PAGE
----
Some Bluegrass, a Little Old-time, and a Whole Lot of Talent: Murfreesboro’s Annual Uncle Dave Macon Days

Uncle Dave Macon Days, coming up July 10–12, has been a Murfreesboro tradition since 1978, when the first festival was held on the Square. It replaced 1977’s Homegrown Days, and this time the name stuck. It was the brainchild of Jesse Messick, the owner of Martin Rexall Drug Store, with help from Macon’s grandson, Ramsey Macon. The first festival lasted only a day, part of which was rained out, and was supported by donations of $25 each from some of the local merchants. Messick and Macon just wanted to commemorate the musical legend who had sometimes sat picking on the steps of the Rutherford County courthouse—and so they did. But the festival was only just getting started.

It was in 1982 that Gloria Christy, the outgoing festival director for many years now, first got involved. She was good friends with Messick, who asked her to help him put together a display of old photographs to display at that year’s Uncle Dave Macon Days. After attending, however, Christy was hooked.

“I was fascinated by the talent—and by the authenticity,” she says. “People were literally coming out of the hollers.”

She loved the music, as well as its history and impact on American popular music over time.

“The story wasn’t being told,” she says. “Interest in this music, and in saving rural culture, has come in waves.” One wave hit in the 1970s, she says, and a lot of the banjo-picking contests that continue to this day emerged around that time. “They showcased the talent, and that’s been passed on to the people who play now,” Christy explains.

In a similar way, Christy herself is passing the baton of running the festival. This year, her son, Ben Wilson, is taking over the organization and day-to-day operations of putting this event together. Wilson’s goal is to uphold the festival’s traditions while also tweaking the format to put the emphasis of the festival where he thinks it belongs.

“Every year some of the members of the bands who come say they competed [at UDMD] when they were younger,” says Wilson. “The Steep Canyon Rangers competed here as teenagers,” he offers as an example. And it’s on those competitions that showcase homegrown talent and raise up the players of the next generation that Wilson wants to shine the biggest spotlight. So this year, he’s brought in a full-set show at 7 and 8 p.m. on Friday and Saturday. And after those shows, which he hopes will draw the biggest crowds, the championships for the day’s contests will take place. Friday will feature the band and jug band finales, while on Saturday the night will end with the bluegrass, old-time and banjo championships.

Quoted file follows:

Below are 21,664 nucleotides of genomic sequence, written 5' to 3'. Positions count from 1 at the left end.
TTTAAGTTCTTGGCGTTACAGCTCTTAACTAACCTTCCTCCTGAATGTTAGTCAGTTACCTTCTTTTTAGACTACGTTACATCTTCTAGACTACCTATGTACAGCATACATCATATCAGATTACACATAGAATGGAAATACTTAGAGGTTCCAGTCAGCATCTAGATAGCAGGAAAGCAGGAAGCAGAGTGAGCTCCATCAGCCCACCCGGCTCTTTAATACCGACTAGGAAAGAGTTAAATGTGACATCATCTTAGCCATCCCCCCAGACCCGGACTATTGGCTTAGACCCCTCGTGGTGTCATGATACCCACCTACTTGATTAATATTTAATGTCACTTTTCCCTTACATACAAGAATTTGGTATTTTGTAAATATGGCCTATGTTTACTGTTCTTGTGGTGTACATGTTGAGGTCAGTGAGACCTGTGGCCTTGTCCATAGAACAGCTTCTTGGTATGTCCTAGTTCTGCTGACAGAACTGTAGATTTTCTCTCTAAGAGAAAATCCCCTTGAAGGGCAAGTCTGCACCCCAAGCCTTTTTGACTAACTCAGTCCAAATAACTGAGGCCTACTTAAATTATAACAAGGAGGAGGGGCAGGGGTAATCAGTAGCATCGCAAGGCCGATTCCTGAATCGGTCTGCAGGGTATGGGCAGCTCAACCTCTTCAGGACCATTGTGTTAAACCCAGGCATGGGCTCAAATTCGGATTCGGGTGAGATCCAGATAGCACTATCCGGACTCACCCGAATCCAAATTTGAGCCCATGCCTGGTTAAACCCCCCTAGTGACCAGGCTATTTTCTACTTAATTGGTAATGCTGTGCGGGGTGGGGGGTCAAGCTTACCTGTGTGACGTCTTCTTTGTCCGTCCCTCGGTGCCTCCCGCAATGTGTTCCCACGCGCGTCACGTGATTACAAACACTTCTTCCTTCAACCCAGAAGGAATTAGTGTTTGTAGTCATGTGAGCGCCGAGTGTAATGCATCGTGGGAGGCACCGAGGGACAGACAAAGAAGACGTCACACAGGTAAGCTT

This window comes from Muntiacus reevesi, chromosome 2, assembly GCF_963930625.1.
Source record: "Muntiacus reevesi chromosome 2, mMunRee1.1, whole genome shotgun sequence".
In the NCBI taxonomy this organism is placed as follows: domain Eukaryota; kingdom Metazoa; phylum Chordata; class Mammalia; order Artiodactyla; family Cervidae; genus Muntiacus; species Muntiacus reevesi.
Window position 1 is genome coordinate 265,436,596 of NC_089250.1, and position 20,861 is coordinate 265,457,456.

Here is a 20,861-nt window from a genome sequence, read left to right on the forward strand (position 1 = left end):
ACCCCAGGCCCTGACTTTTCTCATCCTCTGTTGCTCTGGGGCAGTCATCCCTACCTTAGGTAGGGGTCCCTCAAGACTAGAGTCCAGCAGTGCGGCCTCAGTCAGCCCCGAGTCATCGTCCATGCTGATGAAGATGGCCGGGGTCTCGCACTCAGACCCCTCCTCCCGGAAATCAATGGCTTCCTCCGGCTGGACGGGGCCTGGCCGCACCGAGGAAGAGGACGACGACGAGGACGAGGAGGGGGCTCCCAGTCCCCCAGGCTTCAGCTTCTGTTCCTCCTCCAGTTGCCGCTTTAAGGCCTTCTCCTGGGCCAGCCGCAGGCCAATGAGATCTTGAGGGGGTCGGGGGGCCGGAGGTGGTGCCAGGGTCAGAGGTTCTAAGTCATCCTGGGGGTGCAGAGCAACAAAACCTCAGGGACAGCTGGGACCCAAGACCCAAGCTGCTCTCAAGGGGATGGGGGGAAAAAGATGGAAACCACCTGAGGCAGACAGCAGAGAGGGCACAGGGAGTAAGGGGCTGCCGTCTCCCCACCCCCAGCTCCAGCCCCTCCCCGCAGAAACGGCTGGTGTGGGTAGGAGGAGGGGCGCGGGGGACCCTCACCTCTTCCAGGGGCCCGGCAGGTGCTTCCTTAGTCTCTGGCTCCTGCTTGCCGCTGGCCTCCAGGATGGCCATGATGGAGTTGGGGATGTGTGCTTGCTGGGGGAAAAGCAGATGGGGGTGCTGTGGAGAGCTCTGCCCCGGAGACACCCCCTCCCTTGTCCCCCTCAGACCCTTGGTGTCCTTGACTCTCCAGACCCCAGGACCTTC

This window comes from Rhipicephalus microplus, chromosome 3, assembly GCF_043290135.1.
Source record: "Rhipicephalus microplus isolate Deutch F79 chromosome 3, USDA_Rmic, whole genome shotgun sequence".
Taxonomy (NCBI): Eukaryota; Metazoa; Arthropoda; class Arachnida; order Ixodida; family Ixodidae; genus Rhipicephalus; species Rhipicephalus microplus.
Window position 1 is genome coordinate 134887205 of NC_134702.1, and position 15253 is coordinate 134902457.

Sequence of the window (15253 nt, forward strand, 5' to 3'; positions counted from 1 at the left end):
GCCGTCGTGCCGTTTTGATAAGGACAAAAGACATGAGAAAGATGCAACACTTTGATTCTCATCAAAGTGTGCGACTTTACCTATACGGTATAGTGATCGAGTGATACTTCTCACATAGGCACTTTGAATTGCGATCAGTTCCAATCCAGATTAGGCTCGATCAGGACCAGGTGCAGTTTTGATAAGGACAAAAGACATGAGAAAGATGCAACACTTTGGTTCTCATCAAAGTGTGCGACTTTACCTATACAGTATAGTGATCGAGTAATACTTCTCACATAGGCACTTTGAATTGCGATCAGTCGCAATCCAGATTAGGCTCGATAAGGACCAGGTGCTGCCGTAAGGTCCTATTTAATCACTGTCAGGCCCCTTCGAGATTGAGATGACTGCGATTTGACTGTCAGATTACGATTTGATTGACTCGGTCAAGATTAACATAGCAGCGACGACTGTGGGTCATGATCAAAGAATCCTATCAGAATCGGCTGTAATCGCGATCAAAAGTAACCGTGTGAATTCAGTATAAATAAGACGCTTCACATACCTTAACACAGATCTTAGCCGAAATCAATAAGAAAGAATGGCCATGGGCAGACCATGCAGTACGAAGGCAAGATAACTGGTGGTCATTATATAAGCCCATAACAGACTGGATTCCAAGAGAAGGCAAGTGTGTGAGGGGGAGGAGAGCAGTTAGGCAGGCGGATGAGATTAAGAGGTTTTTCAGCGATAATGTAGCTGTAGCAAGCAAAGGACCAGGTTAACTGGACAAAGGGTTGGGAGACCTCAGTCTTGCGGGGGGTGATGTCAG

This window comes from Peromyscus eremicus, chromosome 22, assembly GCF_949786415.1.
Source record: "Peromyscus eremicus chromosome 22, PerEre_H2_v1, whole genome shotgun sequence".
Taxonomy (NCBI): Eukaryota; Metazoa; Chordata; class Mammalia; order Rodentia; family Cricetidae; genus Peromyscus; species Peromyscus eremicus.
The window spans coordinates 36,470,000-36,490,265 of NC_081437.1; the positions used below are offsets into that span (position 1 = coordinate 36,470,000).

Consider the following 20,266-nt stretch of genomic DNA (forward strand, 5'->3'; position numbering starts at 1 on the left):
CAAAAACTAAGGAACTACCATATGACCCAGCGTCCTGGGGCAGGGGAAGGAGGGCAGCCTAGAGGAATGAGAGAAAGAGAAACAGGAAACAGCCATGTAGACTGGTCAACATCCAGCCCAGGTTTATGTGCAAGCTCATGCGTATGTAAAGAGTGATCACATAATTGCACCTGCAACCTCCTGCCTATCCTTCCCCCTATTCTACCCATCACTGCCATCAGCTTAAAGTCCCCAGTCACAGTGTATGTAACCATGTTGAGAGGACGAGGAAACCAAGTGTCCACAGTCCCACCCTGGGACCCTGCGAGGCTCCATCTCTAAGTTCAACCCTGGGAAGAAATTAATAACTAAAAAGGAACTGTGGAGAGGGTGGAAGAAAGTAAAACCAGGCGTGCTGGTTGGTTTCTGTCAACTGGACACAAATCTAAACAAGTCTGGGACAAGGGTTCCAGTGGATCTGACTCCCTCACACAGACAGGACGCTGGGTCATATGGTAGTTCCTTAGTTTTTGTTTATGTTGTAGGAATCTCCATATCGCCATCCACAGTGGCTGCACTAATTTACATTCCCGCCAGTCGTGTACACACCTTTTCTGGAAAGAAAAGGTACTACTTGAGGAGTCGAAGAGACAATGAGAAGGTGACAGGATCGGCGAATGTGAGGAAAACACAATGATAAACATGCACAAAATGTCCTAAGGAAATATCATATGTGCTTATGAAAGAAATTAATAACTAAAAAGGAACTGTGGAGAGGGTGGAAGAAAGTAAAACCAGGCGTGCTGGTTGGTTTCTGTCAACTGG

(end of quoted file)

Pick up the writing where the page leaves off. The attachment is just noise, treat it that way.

Motorless Parade

Motorless Parade


“The competitions are the heart of the festival,” says Wilson. He hopes the folks who come out for the big-name bands will stay to see the talent that comes together for Uncle Dave Macon Days.

And of course Uncle Dave Macon Days has a lot more than music, too. It takes place on the grounds of historic Cannonsburgh Village. While demonstrators and competitors showcase the history of our region’s music, attendees can see the physical history of the historic homes and buildings of Cannonsburgh and watch demonstrations of blacksmithing in the village’s working forge. On Sunday, there will be a car show from 8 a.m. to 1 p.m., and, of course, there will be plenty of good food available for guests.

Day passes for Uncle Dave Macon Days cost only $10, and a three-day pass to attend the whole festival is $20. Children under 12 can attend the festival for free.

This year’s Uncle Dave Macon Days, to be held July 10–12, will be star-studded, drawing some of the finest bluegrass artists in the country. The Murfreesboro Pulse talked to some of the musicians about their musical pasts, their new albums, and their upcoming time in Murfreesboro.

III Tyme

Russell Moore and IIIrd Tyme Out, 7 p.m., Friday, July 10
“Uncle Dave Macon still influences the music we play today,” says Russell Moore. And Moore would know—he’s been part of the bluegrass and old-time scene since he was 8 or 9 years old, he says. That’s when his cousins first introduced him to bluegrass by inviting him to a festival in southeast Texas. “I was intrigued by the jam sessions, where you could get right up close to the performers,” he says. By age 11, with the help of his mom’s LP recording of the Osborne Brothers, he had decided to learn the guitar. “I was committed,” he says. “I wanted to move people with music like they did.” At age 15, he joined his first band.